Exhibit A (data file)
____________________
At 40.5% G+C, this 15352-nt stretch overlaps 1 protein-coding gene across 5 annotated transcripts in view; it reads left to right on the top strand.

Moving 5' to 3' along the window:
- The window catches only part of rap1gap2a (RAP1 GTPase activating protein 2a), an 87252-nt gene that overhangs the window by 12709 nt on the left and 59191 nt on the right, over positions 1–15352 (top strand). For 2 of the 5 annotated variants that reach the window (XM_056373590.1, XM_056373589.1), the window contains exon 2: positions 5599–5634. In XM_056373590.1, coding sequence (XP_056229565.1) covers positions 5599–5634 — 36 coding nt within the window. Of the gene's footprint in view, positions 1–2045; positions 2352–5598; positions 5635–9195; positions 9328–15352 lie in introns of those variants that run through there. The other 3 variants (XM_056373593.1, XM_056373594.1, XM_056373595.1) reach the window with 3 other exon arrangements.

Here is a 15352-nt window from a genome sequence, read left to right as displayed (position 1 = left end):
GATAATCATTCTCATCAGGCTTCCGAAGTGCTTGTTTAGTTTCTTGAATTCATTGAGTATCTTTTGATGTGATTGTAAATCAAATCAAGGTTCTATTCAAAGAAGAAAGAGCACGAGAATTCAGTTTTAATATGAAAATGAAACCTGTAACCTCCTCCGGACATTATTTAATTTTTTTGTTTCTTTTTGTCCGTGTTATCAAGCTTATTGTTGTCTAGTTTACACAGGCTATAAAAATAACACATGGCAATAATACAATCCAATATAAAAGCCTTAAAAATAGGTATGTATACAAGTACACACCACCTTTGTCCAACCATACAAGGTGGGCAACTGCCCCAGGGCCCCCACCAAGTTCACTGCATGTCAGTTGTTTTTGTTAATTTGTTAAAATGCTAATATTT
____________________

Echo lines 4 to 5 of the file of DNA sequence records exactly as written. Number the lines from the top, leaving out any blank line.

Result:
Here is a 15352-nt window from a genome sequence, read left to right as displayed (position 1 = left end):
GATAATCATTCTCATCAGGCTTCCGAAGTGCTTGTTTAGTTTCTTGAATTCATTGAGTATCTTTTGATGTGATTGTAAATCAAATCAAGGTTCTATTCAAAGAAGAAAGAGCACGAGAATTCAGTTTTAATATGAAAATGAAACCTGTAACCTCCTCCGGACATTATTTAATTTTTTTGTTTCTTTTTGTCCGTGTTATCAAGCTTATTGTTGTCTAGTTTACACAGGCTATAAAAATAACACATGGCAATAATACAATCCAATATAAAAGCCTTAAAAATAGGTATGTATACAAGTACACACCACCTTTGTCCAACCATACAAGGTGGGCAACTGCCCCAGGGCCCCCACCAAGTTCACTGCATGTCAGTTGTTTTTGTTAATTTGTTAAAATGCTAATATTT